2019 February 2019 News

Teasing out history’s big picture with digital tools

SMU history professor Jo Guldi’s book, The History Manifesto (Cambridge University Press, 2014), recently was named one of the most influential books of the past 20 years by the Chronicle of Higher Education. Writing with Harvard’s David Armitage, she argues that historians need to shed their enthusiasm for micro-history and return to examining history’s big picture to better influence the future.Guldi and Armitage propose that historians embrace new technology as the key to analyzing the grand scope of history in ways that were not possible before. Supercomputing capable of sorting daunting amounts of data encourages scholars to synthesize information in new ways, seeing things that do not emerge in the close examination of single decades.
“Applying computer technology to research empowers historians to step back, analyze longer periods of time and search for trends and patterns that might otherwise remain hidden,” Guldi says. “It revolutionizes how we work.”
Algorithms, big data and data text mining are key to the historian’s new digital toolbox, she says Using these tools, and at SMU, the University’s supercomputer, ManeFrame,  researchers can now interpret long-term historical trends and giant topics like inequality, capitalism and climate change in ways that were impossible before the emergence of search technology.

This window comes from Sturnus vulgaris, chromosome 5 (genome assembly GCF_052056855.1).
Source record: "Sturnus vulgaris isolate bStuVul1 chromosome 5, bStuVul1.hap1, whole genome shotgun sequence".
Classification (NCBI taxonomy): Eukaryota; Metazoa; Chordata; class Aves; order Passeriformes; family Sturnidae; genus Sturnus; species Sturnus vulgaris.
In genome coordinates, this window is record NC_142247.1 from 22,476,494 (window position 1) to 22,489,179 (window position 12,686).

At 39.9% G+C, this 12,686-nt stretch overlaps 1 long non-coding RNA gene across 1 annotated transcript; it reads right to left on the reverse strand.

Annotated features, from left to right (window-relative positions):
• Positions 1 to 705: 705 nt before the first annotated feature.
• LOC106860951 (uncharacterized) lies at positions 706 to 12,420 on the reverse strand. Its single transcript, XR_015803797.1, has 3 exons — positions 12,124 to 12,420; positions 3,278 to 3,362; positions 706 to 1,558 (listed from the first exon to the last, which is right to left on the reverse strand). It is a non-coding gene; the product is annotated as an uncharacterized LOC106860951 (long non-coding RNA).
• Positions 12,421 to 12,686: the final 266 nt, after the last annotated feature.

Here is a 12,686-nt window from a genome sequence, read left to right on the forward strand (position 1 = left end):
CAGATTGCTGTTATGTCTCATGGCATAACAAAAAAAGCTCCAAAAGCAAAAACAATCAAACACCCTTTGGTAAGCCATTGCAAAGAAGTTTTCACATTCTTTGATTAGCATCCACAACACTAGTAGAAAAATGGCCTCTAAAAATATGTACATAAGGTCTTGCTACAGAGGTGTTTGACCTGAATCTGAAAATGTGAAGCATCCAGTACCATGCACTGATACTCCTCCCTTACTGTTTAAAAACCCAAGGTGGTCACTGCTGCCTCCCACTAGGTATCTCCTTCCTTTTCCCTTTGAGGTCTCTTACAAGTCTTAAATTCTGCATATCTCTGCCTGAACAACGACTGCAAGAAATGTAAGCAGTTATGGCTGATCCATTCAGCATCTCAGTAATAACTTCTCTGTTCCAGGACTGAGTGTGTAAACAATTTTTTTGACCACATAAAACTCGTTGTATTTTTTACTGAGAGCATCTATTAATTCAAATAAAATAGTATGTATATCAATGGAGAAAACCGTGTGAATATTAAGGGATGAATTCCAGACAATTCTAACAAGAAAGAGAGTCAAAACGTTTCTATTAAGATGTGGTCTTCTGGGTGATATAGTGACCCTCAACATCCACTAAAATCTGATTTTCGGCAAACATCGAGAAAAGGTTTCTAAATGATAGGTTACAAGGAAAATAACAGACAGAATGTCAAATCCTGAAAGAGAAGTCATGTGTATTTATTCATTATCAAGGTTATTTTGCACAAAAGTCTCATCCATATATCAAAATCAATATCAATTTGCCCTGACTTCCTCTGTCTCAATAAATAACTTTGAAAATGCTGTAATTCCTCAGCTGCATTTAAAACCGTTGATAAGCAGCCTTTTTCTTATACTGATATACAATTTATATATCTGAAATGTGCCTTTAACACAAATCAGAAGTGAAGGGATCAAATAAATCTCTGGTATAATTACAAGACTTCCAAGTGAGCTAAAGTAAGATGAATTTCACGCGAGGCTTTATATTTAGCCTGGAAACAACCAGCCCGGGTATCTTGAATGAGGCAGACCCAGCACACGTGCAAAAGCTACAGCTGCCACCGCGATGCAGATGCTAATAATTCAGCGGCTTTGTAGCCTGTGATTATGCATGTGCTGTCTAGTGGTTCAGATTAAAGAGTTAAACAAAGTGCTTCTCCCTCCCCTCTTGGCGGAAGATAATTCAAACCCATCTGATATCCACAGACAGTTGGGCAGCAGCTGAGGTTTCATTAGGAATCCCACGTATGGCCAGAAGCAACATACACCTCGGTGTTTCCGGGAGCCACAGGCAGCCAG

Read more at SMU News.

2017 June 2017 June 2017 Main News

Crowdsourcing to beat cancer

Biochemistry professors Pia Vogel and John Wise in the SMU Department of Biological Sciences and Corey Clark, deputy director of research at SMU Guildhall, are leading the SMU assault on cancer in partnership with fans of the best-selling video game Minecraft.
Vogel and Wise expect deep inroads in their quest to narrow the search for chemical compounds that improve the effectiveness of chemotherapy drugs.
“Crowdsourcing as well as computational power may help us narrow down our search and give us better chances at selecting a drug that will be successful,” said Vogel. “And gamers can take pride in knowing they’ve helped find answers to an important medical problem.”
Up to now, Wise and Vogel have tapped the high performance computing power of SMU’s ManeFrame, one of the most powerful academic supercomputers in the nation, to sort through millions of compounds that have the potential to work. Now, the biochemists say, it’s time to take that research to the next level — crowdsourced computing.
A network of gamers can crunch massive amounts of data during routine gameplay by pairing two powerful weapons: the best of human intuition combined with the massive computing power of networked gaming machine processors.
Taking their research to the gaming community will more than double the amount of machine processing power attacking their research problem.
Read more at SMU Research.


SMU Launches New Ph.D. Program In Theoretical And Computational Chemistry